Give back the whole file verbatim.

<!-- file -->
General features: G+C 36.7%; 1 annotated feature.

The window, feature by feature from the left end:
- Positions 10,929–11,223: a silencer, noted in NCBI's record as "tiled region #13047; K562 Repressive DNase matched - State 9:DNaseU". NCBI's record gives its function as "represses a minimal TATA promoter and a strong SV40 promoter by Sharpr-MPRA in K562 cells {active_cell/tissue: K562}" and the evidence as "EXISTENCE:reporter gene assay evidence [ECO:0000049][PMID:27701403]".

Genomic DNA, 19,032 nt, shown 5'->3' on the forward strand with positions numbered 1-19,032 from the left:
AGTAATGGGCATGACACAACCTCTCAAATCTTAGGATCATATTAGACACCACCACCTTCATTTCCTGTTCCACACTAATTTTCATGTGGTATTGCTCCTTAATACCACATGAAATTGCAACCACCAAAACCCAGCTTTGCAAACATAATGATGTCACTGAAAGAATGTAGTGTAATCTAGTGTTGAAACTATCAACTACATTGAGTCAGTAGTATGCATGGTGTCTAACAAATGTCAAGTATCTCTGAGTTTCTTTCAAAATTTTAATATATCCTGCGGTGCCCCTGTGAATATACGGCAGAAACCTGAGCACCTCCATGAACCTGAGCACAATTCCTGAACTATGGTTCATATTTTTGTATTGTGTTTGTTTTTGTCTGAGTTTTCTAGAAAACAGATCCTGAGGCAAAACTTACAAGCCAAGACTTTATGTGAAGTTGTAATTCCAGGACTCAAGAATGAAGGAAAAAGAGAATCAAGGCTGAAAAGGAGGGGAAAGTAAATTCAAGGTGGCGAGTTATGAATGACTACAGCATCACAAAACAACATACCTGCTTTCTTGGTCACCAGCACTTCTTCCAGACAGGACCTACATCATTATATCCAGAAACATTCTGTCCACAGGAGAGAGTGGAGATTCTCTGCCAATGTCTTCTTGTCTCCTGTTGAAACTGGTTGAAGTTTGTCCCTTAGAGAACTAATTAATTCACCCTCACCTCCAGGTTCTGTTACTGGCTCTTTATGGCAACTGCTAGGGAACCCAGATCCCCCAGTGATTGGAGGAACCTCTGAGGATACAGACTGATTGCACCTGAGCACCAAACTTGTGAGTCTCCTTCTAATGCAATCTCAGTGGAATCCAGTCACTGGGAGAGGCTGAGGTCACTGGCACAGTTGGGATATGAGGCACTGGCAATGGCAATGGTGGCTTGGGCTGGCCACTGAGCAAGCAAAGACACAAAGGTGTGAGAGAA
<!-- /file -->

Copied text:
General features: G+C 36.7%; 1 annotated feature.

The window, feature by feature from the left end:
- Positions 10,929–11,223: a silencer, noted in NCBI's record as "tiled region #13047; K562 Repressive DNase matched - State 9:DNaseU". NCBI's record gives its function as "represses a minimal TATA promoter and a strong SV40 promoter by Sharpr-MPRA in K562 cells {active_cell/tissue: K562}" and the evidence as "EXISTENCE:reporter gene assay evidence [ECO:0000049][PMID:27701403]".

Genomic DNA, 19,032 nt, shown 5'->3' on the forward strand with positions numbered 1-19,032 from the left:
AGTAATGGGCATGACACAACCTCTCAAATCTTAGGATCATATTAGACACCACCACCTTCATTTCCTGTTCCACACTAATTTTCATGTGGTATTGCTCCTTAATACCACATGAAATTGCAACCACCAAAACCCAGCTTTGCAAACATAATGATGTCACTGAAAGAATGTAGTGTAATCTAGTGTTGAAACTATCAACTACATTGAGTCAGTAGTATGCATGGTGTCTAACAAATGTCAAGTATCTCTGAGTTTCTTTCAAAATTTTAATATATCCTGCGGTGCCCCTGTGAATATACGGCAGAAACCTGAGCACCTCCATGAACCTGAGCACAATTCCTGAACTATGGTTCATATTTTTGTATTGTGTTTGTTTTTGTCTGAGTTTTCTAGAAAACAGATCCTGAGGCAAAACTTACAAGCCAAGACTTTATGTGAAGTTGTAATTCCAGGACTCAAGAATGAAGGAAAAAGAGAATCAAGGCTGAAAAGGAGGGGAAAGTAAATTCAAGGTGGCGAGTTATGAATGACTACAGCATCACAAAACAACATACCTGCTTTCTTGGTCACCAGCACTTCTTCCAGACAGGACCTACATCATTATATCCAGAAACATTCTGTCCACAGGAGAGAGTGGAGATTCTCTGCCAATGTCTTCTTGTCTCCTGTTGAAACTGGTTGAAGTTTGTCCCTTAGAGAACTAATTAATTCACCCTCACCTCCAGGTTCTGTTACTGGCTCTTTATGGCAACTGCTAGGGAACCCAGATCCCCCAGTGATTGGAGGAACCTCTGAGGATACAGACTGATTGCACCTGAGCACCAAACTTGTGAGTCTCCTTCTAATGCAATCTCAGTGGAATCCAGTCACTGGGAGAGGCTGAGGTCACTGGCACAGTTGGGATATGAGGCACTGGCAATGGCAATGGTGGCTTGGGCTGGCCACTGAGCAAGCAAAGACACAAAGGTGTGAGAGAA